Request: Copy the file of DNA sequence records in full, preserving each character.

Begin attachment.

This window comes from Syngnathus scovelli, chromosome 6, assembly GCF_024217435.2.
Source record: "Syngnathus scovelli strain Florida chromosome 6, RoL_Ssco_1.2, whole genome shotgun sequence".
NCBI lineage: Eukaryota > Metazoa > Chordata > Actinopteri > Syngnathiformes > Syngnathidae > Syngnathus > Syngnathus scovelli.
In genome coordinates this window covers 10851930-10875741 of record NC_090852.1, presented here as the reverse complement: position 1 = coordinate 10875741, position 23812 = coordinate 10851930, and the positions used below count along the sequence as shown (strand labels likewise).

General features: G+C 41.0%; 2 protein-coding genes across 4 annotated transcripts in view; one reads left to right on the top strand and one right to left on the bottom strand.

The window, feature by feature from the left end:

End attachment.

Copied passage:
This window comes from Syngnathus scovelli, chromosome 6, assembly GCF_024217435.2.
Source record: "Syngnathus scovelli strain Florida chromosome 6, RoL_Ssco_1.2, whole genome shotgun sequence".
NCBI lineage: Eukaryota > Metazoa > Chordata > Actinopteri > Syngnathiformes > Syngnathidae > Syngnathus > Syngnathus scovelli.
In genome coordinates this window covers 10851930-10875741 of record NC_090852.1, presented here as the reverse complement: position 1 = coordinate 10875741, position 23812 = coordinate 10851930, and the positions used below count along the sequence as shown (strand labels likewise).

General features: G+C 41.0%; 2 protein-coding genes across 4 annotated transcripts in view; one reads left to right on the top strand and one right to left on the bottom strand.

The window, feature by feature from the left end: